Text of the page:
For people in Washington who work with children, like teachers, coaches and mentors, accusations of an inappropriate relationship with one of their wards can be devastating. Defending yourself as loudly and assertively as possible will be your first instinct, but a more measured approach might serve you better overall.

Educator misconduct statistics

A 2023 study of 6,632 recent high school graduates in four states found that 11.7% of respondents had experienced some form of educator sexual misconduct. The vast majority (11%) reported inappropriate sexual comments, with less than 1% reporting other forms of misconduct, like kissing, touching or intercourse/oral sex.

With those depressing numbers and public awareness of these issues being at an all-time high, accusations can ruin careers even before an investigation. What can you do during this tenuous period?


Cooperate with the investigation

An investigation will likely follow a substantive accusation. It won’t bring instant exoneration, but cooperating with the police and school officials is probably the best chance you have at eventually clearing your name.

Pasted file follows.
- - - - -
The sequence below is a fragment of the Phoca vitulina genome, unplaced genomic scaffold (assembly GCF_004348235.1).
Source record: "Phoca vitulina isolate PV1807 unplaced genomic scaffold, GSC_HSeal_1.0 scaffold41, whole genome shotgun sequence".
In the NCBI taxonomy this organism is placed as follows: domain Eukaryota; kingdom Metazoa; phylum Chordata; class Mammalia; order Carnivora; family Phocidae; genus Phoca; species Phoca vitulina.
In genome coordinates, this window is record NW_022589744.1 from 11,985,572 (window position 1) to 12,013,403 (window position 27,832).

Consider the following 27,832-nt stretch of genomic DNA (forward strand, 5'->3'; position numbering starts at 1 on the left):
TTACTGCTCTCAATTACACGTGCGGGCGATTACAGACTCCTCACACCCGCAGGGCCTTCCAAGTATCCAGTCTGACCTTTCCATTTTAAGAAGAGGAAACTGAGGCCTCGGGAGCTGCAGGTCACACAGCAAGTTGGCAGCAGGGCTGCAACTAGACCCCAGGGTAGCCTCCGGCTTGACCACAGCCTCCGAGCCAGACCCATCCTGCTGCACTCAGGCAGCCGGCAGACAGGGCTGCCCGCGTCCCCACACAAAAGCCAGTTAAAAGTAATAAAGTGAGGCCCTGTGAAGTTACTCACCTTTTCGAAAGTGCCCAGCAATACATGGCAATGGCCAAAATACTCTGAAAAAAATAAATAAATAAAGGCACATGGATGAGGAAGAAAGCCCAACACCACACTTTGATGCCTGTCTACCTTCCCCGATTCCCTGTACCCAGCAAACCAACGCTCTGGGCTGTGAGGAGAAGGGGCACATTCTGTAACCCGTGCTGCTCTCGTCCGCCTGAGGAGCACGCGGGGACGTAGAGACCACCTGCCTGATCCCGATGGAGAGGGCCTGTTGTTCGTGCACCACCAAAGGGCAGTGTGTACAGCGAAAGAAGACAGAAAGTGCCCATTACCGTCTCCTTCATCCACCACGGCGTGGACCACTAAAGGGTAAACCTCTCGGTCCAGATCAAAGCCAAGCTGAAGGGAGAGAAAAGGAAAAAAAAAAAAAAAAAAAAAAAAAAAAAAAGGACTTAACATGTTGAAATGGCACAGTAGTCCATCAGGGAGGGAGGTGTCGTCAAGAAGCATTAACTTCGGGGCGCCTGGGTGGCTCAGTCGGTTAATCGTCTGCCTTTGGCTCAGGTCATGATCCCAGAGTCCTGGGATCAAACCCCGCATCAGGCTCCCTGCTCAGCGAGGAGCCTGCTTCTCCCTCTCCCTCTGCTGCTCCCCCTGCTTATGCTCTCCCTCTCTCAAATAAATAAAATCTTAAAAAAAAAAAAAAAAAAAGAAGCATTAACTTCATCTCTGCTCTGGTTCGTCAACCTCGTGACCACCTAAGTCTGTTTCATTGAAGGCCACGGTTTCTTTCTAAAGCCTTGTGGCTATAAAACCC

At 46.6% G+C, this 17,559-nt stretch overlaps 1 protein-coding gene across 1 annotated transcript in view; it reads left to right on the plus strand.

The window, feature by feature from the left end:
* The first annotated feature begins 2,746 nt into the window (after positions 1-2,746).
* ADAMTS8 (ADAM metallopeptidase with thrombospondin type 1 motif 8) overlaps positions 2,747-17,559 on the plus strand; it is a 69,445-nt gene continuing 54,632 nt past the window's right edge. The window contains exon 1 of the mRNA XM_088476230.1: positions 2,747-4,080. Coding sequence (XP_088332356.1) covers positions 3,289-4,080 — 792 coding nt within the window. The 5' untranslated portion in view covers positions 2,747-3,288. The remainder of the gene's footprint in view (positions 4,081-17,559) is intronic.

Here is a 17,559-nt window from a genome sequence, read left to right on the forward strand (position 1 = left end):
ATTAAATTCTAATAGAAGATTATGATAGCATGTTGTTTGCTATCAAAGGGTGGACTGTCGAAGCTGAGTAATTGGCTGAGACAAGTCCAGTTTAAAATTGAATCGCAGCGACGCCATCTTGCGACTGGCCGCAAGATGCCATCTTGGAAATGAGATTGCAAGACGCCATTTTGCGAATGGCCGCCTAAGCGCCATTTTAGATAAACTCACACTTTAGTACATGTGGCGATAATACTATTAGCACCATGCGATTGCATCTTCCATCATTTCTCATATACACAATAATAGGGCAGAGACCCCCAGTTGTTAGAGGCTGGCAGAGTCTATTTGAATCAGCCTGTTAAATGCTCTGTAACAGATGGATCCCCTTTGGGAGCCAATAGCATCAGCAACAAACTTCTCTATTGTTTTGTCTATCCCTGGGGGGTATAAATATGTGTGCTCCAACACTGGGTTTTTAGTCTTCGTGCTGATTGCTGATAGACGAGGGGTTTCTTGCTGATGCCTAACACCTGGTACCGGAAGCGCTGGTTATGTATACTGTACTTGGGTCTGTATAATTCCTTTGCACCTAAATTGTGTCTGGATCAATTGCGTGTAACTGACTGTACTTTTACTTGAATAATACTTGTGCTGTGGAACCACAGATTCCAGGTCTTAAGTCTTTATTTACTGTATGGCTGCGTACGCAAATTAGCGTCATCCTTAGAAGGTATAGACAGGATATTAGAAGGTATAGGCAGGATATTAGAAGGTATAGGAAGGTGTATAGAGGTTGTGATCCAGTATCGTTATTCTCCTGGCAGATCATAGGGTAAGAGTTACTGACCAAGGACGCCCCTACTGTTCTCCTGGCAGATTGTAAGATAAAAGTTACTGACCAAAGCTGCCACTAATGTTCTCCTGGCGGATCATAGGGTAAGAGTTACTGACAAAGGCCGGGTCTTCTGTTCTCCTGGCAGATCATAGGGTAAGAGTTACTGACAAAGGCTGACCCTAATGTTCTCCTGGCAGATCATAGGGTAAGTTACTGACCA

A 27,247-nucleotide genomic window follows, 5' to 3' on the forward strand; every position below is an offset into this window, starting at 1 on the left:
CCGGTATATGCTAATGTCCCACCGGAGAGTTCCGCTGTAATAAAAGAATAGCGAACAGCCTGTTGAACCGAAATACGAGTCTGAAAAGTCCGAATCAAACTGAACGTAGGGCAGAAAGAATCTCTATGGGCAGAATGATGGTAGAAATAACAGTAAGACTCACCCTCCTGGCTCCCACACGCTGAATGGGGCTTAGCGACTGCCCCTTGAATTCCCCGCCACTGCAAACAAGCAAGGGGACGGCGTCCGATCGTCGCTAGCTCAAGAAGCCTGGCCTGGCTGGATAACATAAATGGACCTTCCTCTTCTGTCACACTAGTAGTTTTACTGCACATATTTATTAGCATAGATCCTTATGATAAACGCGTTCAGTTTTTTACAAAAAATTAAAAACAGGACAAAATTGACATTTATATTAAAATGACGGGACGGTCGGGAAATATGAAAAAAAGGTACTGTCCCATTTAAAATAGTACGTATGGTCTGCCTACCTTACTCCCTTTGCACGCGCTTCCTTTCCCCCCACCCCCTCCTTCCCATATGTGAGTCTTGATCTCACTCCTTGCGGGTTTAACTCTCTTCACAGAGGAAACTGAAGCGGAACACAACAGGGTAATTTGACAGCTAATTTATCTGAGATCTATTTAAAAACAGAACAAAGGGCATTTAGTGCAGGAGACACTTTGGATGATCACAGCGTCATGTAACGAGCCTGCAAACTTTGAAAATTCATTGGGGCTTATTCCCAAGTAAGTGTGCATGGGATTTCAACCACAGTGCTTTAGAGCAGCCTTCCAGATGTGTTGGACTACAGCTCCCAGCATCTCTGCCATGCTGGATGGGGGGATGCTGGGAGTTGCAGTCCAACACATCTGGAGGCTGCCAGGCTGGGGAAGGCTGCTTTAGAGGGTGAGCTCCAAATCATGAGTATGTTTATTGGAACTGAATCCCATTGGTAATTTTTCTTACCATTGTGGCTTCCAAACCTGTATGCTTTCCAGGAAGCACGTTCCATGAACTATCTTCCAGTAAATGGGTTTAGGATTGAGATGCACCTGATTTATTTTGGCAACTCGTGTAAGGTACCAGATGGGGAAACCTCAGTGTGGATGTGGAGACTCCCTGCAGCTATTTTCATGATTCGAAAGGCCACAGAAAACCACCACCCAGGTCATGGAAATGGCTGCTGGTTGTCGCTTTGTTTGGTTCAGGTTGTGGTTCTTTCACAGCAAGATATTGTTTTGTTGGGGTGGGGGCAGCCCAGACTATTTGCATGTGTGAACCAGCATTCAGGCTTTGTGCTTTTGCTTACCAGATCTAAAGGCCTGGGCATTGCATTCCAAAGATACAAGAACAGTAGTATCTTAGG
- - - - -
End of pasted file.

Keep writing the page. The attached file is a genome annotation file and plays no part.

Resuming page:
Sometimes people panic and will try to delete or hide possibly damaging evidence, like photos or social media posts. Tampering with unflattering evidence, even if it’s unrelated to the case, will do far more harm than good if people notice the tampering.


Resist the urge to discuss the allegations

The temptation may be high but resist the urge to discuss the situation with colleagues, parents and certainly not your other wards. You should avoid social media all together. You will have to accept that justice will likely be slow, but your name will eventually be cleared.


The accused need support, too

While discussions with colleagues should be avoided, seeking support and advice from close friends and loved ones can greatly reduce the stress and worry that accompanies misconduct investigations. Their emotional support and perspective can guide you during this challenging time and even help you organize your defense.

Lastly, you will most likely need legal assistance. A popular myth is that hiring an attorney who specializes in sex crimes will make you look more guilty. On the contrary, you will want the guidance of the most experienced attorney you can find. Inexperienced attorneys may do more harm than good.